As per Rule 89(4) of CGST Rules, in the case of zero-rated supply of goods or services or both without payment of tax under bond or letter of undertaking in accordance with the provisions of sub-section (3) of section 16 of the Integrated Goods and Services Tax Act, 2017 (13 of 2017), refund of input tax credit shall be granted as per the following formula –
Refund Amount = (Turnover of zero-rated supply of goods + Turnover of zero-rated supply of services) x Net ITC ÷Adjusted Total Turnover
(A) “Refund amount” means the maximum refund that is admissible;
(B) “Net ITC” means input tax credit availed on inputs and input services during the relevant period;
(C) “Turnover of zero-rated supply of goods” means the value of zero-rated supply of goods made during the relevant period without payment of tax under bond or letter of undertaking;
(D) “Turnover of zero-rated supply of services” means the value of zero-rated supply of services made without payment of tax under bond or letter of undertaking, calculated in the following manner, namely:-
Zero-rated supply of services is the aggregate of the payments received during the relevant period for zero-rated supply of services and zero-rated supply ofservices where supply has been completed for which payment had been received in advance in any period prior to the relevant period reduced by advances received for zero-rated supply ofservices for which the supply of services has not been completed during the relevant period;
(E) “Adjusted Total turnover” means the turnover in a State or a Union territory, as defined under clause (112) of section 2, excluding the value of exempt supplies other than zero-rated supplies, during the relevant period;
(F) “Relevant period” means the period for which the claim has been filed.
As per Sec 54. (1) of CGST Act, Any person claiming refund may make an application before the expiry of two years from the relevant date in such form and manner as may be prescribed:
Exporter after export may file an application electronically in FORM GST RFD-01through the common portal (Rule 89 of CGST Rules)
The proper officer who shall, within a period of fifteen days of filing of the said application, scrutinize the application for its completeness and where the application is found to be complete in terms of sub-rule (2), (3) and (4)of rule 89, an acknowledgement in FORM GST RFD-02 shall be made available to the applicant through the common portal electronically, clearly indicating the date of filing of the claim for refund and the time period specified in sub-section (7) of section 54 shall be counted from such date of filing (Rule 90(2) of CGST Rules)
Where any deficiencies are noticed, the proper officer shall communicate the deficiencies to the applicant in FORM GST RFD-03 through the common portal electronically, requiring him to file a fresh refund application after rectification of such deficiencies. (Rule 90(3) of CGST Rules)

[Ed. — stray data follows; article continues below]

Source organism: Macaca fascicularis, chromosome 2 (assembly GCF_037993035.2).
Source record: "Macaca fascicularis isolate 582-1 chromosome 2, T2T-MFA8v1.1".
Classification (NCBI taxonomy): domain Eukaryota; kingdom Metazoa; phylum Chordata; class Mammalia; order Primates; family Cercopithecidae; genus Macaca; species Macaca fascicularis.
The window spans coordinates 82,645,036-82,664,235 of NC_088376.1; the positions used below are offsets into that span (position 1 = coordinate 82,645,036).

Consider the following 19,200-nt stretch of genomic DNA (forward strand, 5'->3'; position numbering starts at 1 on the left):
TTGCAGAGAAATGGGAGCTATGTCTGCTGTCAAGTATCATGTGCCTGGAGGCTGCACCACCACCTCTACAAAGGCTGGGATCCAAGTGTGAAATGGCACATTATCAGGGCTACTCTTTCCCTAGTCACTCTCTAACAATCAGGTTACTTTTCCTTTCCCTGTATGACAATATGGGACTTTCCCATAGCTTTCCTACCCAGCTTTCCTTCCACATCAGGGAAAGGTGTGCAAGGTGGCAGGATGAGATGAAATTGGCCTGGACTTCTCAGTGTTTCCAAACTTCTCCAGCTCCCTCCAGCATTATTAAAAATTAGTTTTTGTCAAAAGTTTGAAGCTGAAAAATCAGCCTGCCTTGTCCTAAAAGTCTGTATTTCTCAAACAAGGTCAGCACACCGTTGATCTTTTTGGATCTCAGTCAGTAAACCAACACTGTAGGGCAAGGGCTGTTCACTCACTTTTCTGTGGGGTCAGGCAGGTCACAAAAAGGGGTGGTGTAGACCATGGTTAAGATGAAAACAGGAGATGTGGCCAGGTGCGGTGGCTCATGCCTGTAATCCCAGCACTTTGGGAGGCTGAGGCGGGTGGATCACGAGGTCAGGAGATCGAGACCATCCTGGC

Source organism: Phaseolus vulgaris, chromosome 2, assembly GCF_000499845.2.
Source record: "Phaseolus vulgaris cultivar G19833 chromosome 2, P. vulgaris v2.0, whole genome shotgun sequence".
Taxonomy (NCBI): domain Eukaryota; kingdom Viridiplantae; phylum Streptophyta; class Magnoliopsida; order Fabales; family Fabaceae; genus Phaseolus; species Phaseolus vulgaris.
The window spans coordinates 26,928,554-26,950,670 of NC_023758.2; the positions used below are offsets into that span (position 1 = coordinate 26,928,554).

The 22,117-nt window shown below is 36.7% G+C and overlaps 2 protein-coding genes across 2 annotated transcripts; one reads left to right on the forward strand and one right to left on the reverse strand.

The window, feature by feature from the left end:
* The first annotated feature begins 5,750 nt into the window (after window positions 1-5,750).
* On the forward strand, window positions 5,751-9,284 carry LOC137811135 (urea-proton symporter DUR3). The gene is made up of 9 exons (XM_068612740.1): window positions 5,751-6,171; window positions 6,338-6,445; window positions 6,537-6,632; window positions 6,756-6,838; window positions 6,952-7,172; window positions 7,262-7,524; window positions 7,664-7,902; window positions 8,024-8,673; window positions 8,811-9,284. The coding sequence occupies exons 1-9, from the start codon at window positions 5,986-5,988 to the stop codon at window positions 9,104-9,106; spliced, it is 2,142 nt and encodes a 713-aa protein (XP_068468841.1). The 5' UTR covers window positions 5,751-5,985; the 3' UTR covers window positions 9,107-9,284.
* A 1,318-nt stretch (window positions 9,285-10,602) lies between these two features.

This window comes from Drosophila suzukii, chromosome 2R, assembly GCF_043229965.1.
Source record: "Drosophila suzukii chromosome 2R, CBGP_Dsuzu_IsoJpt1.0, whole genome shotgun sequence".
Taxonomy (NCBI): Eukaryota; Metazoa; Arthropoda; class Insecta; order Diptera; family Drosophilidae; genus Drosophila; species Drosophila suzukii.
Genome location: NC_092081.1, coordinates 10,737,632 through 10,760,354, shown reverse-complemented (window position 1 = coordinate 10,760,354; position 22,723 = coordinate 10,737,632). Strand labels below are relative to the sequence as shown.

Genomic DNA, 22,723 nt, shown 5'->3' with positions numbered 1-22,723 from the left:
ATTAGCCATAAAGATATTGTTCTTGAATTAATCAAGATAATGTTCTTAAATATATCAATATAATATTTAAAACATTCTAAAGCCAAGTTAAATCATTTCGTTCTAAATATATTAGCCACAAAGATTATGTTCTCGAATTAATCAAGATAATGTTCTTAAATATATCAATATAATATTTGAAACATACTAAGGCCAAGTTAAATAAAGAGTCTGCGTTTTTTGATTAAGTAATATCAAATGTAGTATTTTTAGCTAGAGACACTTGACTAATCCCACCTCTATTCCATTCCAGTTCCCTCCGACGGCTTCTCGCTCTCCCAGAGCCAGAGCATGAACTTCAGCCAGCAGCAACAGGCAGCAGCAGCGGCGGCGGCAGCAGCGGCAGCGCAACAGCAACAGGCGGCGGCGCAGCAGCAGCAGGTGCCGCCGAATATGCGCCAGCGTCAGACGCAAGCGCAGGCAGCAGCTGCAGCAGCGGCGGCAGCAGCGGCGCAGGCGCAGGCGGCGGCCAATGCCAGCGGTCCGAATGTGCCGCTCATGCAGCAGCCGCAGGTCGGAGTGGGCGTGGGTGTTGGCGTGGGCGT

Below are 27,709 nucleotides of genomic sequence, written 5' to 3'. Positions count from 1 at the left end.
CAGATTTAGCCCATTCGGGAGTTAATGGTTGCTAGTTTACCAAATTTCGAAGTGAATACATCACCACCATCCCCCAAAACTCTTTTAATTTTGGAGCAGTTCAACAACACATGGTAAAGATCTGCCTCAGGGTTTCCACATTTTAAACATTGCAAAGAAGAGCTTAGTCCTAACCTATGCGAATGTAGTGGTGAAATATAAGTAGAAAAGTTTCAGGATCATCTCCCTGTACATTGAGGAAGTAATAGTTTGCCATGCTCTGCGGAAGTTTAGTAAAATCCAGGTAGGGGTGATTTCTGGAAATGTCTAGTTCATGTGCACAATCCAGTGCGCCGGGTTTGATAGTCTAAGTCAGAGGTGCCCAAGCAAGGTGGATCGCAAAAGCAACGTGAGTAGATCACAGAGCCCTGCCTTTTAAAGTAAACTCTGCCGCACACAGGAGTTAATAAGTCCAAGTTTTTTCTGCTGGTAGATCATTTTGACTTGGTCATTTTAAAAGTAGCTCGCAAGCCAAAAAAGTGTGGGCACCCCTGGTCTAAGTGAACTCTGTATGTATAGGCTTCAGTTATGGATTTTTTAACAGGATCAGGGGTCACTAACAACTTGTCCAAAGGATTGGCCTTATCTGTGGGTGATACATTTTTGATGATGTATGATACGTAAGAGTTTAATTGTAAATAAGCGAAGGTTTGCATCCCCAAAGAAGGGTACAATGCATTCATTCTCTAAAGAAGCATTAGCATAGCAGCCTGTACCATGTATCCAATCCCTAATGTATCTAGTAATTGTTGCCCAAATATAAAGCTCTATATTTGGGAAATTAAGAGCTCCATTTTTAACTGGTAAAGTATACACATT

Grant of Provisional Refund : The provisional refund in accordance with the provisions of sub-section (6) of section 54 shall be granted subject to the condition that the person claiming refund has, during any period of five years immediately preceding the tax period to which the claim for refund relates, not been prosecuted for any offence under the Act or under an existing law where the amount of tax evaded exceeds two hundred and fifty lakh rupees. (Rule 91(1) of CGST Rules)
The proper officer, after scrutiny of the claim and the evidence submitted in support thereof and on being prima facie satisfied that the amount claimed as refund under sub-rule (1) is due to the applicant in accordance with the provisions of sub-section (6) of section 54, shall make an order in FORM GST RFD-04, sanctioning the amount of refund due to the said applicant on a provisional basis within a period not exceeding seven days from the date of the acknowledgement under sub-rule (1) or sub-rule (2) of rule 90. (Rule 91(2) of CGST Rules)
The proper officer shall issue a payment advice in FORM GST RFD-05 for the amount sanctioned under sub-rule (2) and the same shall be electronically credited to any of the bank accounts of the applicant mentioned in his registration particulars and as specified in the application for refund. (Rule 91(3) of CGST Rules)
Order Sanctioning Refund : Where, upon examination of the application, the proper officer is satisfied that a refund under sub-section (5) of section 54 is due and payable to the applicant, he shall make an order in FORM GST RFD-06 sanctioning the amount of refund to which the applicant is entitled, mentioning therein the amount, if any, refunded to him on a provisional basis under sub-section (6) of section 54, amount adjusted against any outstanding demand under the Act or under any existing law and the balance amount refundable . (Rule 92(1) of CGST Rules)
In the case of refund of IGST paid on exports: Upon receipt of information regarding furnishing of valid return in Form GSTR-3 by the exporter from the common portal, the Customs shall process the claim for refund and an amount equal to the IGST paid in respect of each shipping bill shall be credited to the bank account of the exporter.
As per Rule 96 (1) of CGST Rules, the shipping bill filed by an exporter shall be deemed to be an application for refund of integrated tax paid on the goods exported out of India and such application shall be deemed to have been filed only when:-